Outcome-based Learning


Definition

In outcome-based learning, all school programs and instructional efforts are designed to have produced specific, lasting results in students by the time they leave school.

Basic Elements

One of the leading examples of an outcome-based learning program is the Outcome-Driven Developmental Model (ODDM) of the school system in Johnson City, New York. The principles followed by outcome-based learning practitioners include:

  1. Clarity of focus around significant, culminating exit outcomes, which are defined by each school
  2. Expansion of available time and resources so that all students successfully reach the exit outcomes
  3. Consistent, high expectations of 100% success
  4. Explicit relationships between any learning experience and the ultimate outcomes to which that experience is essential

Under OBE, curriculum design includes these steps:

Discern future conditions

Derive exit outcomes

Develop performance indicators

Design learning experiences

Determine instructional strategies

Deliver instruction

Document results

Determine advancement

Reading

Successful Schooling for All: A Primer on Outcome-Based Education and Mastery Learning, Gray, I. Lee (Ed.). Network for Outcome-Based Schools, Johnson City Central Schools, 666 Reynolds Road, Johnson City, NY 13790. (1-9 copies $10.95 each)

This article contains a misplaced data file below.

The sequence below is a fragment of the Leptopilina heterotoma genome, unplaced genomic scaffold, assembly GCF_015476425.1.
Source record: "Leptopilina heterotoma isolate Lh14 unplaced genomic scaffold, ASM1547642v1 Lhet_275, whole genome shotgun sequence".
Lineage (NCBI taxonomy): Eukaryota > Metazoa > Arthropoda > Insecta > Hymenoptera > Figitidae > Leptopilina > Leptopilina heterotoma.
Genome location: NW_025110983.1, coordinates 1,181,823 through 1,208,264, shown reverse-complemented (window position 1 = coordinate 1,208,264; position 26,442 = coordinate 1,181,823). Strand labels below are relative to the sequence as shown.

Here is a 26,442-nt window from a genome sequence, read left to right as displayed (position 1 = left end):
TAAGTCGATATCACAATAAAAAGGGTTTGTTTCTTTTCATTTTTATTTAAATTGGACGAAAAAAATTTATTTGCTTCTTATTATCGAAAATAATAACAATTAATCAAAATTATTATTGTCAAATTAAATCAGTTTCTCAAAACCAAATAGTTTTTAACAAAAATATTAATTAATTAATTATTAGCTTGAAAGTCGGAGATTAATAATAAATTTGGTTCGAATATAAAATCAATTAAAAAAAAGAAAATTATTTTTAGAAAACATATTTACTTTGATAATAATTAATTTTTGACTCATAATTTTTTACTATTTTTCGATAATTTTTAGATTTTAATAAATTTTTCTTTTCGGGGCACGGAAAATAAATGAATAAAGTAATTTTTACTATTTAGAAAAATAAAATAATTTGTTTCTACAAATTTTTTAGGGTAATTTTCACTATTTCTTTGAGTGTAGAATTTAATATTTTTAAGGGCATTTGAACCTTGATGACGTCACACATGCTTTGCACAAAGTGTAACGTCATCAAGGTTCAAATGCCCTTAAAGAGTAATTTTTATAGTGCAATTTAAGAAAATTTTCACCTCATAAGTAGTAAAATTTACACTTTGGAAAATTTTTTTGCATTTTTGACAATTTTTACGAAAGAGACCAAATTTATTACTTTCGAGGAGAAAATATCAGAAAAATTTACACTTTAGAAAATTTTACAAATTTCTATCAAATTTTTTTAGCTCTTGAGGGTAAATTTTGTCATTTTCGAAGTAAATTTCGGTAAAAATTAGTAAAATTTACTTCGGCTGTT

About the author -

On Purpose Associates


One Response to Outcome-based Learning

  1. Kenny Dunn says:

    I think some of this is good, although I would not develop a curriculum based solely on this–because predicting the future is virtually impossible: for example, for some students a focus on “shop” and hands on learning will be the rest of their lives at work; while others need a curriculum to exclusively prepare them for college. Andyet, throughout life, times and circumstances change. During this, the information age, for example, most manufacturing jobs are gone, and the curriculum needs to support an intellectual “lifetime of learning,” that, amazingly, did not really exist 30 years ago: gone are the days when a student could get a high school diploma, and retire at 60 with two different pensions. Today, I beleive students can expect to, instead of going to and from work–going to work, and to and from college all of their lives.